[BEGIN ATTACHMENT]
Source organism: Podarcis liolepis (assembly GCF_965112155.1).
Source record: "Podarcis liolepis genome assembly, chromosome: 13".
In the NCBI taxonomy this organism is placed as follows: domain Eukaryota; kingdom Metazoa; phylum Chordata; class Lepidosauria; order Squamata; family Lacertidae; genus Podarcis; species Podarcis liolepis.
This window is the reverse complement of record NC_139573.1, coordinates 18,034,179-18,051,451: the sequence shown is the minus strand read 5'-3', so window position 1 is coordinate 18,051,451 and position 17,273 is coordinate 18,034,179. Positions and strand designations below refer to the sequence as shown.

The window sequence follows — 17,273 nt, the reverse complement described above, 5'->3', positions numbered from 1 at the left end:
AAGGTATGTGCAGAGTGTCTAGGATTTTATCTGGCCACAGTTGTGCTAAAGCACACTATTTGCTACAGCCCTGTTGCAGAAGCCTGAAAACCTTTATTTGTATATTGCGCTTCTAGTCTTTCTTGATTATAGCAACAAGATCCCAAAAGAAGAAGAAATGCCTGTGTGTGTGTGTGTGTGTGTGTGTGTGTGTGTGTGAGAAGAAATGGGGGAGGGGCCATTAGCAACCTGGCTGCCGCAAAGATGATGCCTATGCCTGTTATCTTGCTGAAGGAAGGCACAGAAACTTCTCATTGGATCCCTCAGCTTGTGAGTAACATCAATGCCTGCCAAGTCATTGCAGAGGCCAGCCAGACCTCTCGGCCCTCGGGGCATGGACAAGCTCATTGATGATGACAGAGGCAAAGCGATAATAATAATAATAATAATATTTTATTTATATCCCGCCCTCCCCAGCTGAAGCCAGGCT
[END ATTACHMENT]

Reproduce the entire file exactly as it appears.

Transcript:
Source organism: Podarcis liolepis (assembly GCF_965112155.1).
Source record: "Podarcis liolepis genome assembly, chromosome: 13".
In the NCBI taxonomy this organism is placed as follows: domain Eukaryota; kingdom Metazoa; phylum Chordata; class Lepidosauria; order Squamata; family Lacertidae; genus Podarcis; species Podarcis liolepis.
This window is the reverse complement of record NC_139573.1, coordinates 18,034,179-18,051,451: the sequence shown is the minus strand read 5'-3', so window position 1 is coordinate 18,051,451 and position 17,273 is coordinate 18,034,179. Positions and strand designations below refer to the sequence as shown.

The window sequence follows — 17,273 nt, the reverse complement described above, 5'->3', positions numbered from 1 at the left end:
AAGGTATGTGCAGAGTGTCTAGGATTTTATCTGGCCACAGTTGTGCTAAAGCACACTATTTGCTACAGCCCTGTTGCAGAAGCCTGAAAACCTTTATTTGTATATTGCGCTTCTAGTCTTTCTTGATTATAGCAACAAGATCCCAAAAGAAGAAGAAATGCCTGTGTGTGTGTGTGTGTGTGTGTGTGTGTGTGTGTGAGAAGAAATGGGGGAGGGGCCATTAGCAACCTGGCTGCCGCAAAGATGATGCCTATGCCTGTTATCTTGCTGAAGGAAGGCACAGAAACTTCTCATTGGATCCCTCAGCTTGTGAGTAACATCAATGCCTGCCAAGTCATTGCAGAGGCCAGCCAGACCTCTCGGCCCTCGGGGCATGGACAAGCTCATTGATGATGACAGAGGCAAAGCGATAATAATAATAATAATAATATTTTATTTATATCCCGCCCTCCCCAGCTGAAGCCAGGCT